Towering wind turbines that would dwarf the Menai Suspension Bridge have sparked an Energy Island revolt and demands for a renewable policy that protects tourism.
More than 40 turbine applications have been submitted to Anglesey council, with fears they could blight the landscape of the island.
These include three 100m turbines proposed for near Penmynydd that would be higher than the Marquess of Anglesey column at 27 metres, Menai Bridge at 46 metres, and even Big Ben in London (96m).
Anglesey Against Wind Turbines (AAWT) want to halt the approval of turbines until a review of the planning policy and the impact on tourism is carried out.
Research by tourism bosses in Scotland has found a proliferation in turbines could cost the industry millions each year as visitors are deterred by the rural intrusion. Similar research has not been carried out in Wales.
A spokesman for AAWT said: “Anglesey’s policy on turbines has not been reviewed for 16 years. There are applications for 42 new turbines, almost half of which are in areas which have no existing turbines.
“AAWT feel Anglesey should have a revised policy in place before any applications are considered. The turbines will not only be seen from many parts of Anglesey, but also from the mainland – from the mountains and places such as Caernarfon and Y Felinheli.
“The cumulative effect of applications for one, two or three turbines scattered over a large area will be to change the landscape completely.”
They added: “After a bumper year for tourism, what a pity to ruin it by spoiling our island. A decrease in tourism would have a widespread effect, not only on those directly involved in providing accommodation, attractions, shops, cafes and restaurants, but also a knock-on effect on all the other places where those business owners then spend that money.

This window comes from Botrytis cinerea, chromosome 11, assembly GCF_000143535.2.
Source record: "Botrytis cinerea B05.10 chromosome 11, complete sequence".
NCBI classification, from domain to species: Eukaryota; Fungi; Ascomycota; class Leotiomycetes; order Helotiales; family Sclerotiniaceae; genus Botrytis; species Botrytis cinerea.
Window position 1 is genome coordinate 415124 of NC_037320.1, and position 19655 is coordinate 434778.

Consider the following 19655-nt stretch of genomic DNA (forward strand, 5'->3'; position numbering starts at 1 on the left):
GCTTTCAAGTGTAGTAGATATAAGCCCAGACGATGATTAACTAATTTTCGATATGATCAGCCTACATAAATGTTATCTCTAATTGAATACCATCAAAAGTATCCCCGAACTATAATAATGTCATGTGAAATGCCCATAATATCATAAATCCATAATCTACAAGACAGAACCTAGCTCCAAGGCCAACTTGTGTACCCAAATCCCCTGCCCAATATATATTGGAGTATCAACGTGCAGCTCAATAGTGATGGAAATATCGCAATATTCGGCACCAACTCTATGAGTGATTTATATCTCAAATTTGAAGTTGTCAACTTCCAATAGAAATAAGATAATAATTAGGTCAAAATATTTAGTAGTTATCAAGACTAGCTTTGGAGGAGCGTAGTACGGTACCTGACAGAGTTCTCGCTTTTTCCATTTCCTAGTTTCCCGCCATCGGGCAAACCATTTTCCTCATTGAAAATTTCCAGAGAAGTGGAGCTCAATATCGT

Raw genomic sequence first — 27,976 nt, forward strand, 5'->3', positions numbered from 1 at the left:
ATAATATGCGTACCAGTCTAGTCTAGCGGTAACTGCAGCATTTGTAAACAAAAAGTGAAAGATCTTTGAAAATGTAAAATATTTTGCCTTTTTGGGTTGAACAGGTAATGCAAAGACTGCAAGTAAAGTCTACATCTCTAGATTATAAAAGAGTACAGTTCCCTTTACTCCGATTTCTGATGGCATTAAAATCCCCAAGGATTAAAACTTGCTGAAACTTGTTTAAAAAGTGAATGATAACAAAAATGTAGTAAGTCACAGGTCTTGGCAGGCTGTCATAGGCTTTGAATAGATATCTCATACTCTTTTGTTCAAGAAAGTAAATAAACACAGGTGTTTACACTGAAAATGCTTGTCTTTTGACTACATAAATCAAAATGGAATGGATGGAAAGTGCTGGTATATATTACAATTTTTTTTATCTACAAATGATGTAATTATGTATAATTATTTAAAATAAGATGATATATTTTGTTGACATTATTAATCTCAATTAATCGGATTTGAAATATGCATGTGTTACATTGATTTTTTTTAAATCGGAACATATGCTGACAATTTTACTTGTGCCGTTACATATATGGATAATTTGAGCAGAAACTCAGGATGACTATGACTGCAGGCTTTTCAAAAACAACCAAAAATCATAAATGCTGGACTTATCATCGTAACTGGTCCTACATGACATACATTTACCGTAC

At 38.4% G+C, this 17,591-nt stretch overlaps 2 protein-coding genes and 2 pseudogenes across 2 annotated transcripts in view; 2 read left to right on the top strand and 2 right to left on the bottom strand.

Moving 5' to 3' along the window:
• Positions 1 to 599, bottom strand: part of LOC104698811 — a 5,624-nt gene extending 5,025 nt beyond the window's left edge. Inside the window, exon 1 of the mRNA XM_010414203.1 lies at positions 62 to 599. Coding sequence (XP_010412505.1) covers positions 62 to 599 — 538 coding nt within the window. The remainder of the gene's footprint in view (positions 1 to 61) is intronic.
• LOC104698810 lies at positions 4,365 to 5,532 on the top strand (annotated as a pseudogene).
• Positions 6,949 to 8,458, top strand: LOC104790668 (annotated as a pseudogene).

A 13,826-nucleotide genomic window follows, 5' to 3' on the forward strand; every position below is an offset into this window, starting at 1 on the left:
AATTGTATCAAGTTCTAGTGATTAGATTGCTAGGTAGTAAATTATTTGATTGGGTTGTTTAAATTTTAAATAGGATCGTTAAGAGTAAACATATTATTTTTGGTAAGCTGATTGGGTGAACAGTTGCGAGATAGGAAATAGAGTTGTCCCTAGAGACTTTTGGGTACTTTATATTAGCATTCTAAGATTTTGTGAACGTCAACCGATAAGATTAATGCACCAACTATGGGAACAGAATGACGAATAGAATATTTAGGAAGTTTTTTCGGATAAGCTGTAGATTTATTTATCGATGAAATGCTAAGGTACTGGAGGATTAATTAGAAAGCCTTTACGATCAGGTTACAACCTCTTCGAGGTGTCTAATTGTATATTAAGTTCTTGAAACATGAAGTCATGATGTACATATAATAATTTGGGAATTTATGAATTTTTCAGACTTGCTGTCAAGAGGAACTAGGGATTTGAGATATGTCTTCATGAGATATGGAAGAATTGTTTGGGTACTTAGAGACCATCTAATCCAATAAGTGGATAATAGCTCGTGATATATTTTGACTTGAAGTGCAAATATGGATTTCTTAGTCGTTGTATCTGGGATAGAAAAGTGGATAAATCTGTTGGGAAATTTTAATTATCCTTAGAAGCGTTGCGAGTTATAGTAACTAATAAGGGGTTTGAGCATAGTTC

“In a tough economic climate this could be the last straw for some struggling local businesses.”
The planning committee is today due to consider applications from Kinetica Energy for five turbines in the Rhosgoch and Amlwch Mountain areas. These turbines are a more modest 15m, with an agent for the firm saying the micro projects would be good for job creation, the environment and reduce reliance on oil and gas.
Cllr Gareth Winston Roberts, who acts as a broker for the firm, said: “I believe we need a mix of nuclear and renewable energy in Wales to reduce our dependence on oil and gas. My view of this has never changed.
“My preference is for micro projects because I believe they are less intrusive than large windfarms. They can also be very beneficial to small businesses and create jobs.”
The application for the 100m turbines, from rotor tip to the floor, is from West Coast Energy.
They said yesterday that the height was now standard in the industry and each pylon could generate 2.5 megawatts, enough to power around 1,200 homes. They added the consultation process was at an early stage.
A Welsh Government spokesman said: “A diverse range of factors influence the UK tourist industry. Studies carried out elsewhere indicate the impact of windfarms is minimal if they are properly designed and sensitively laid out.”
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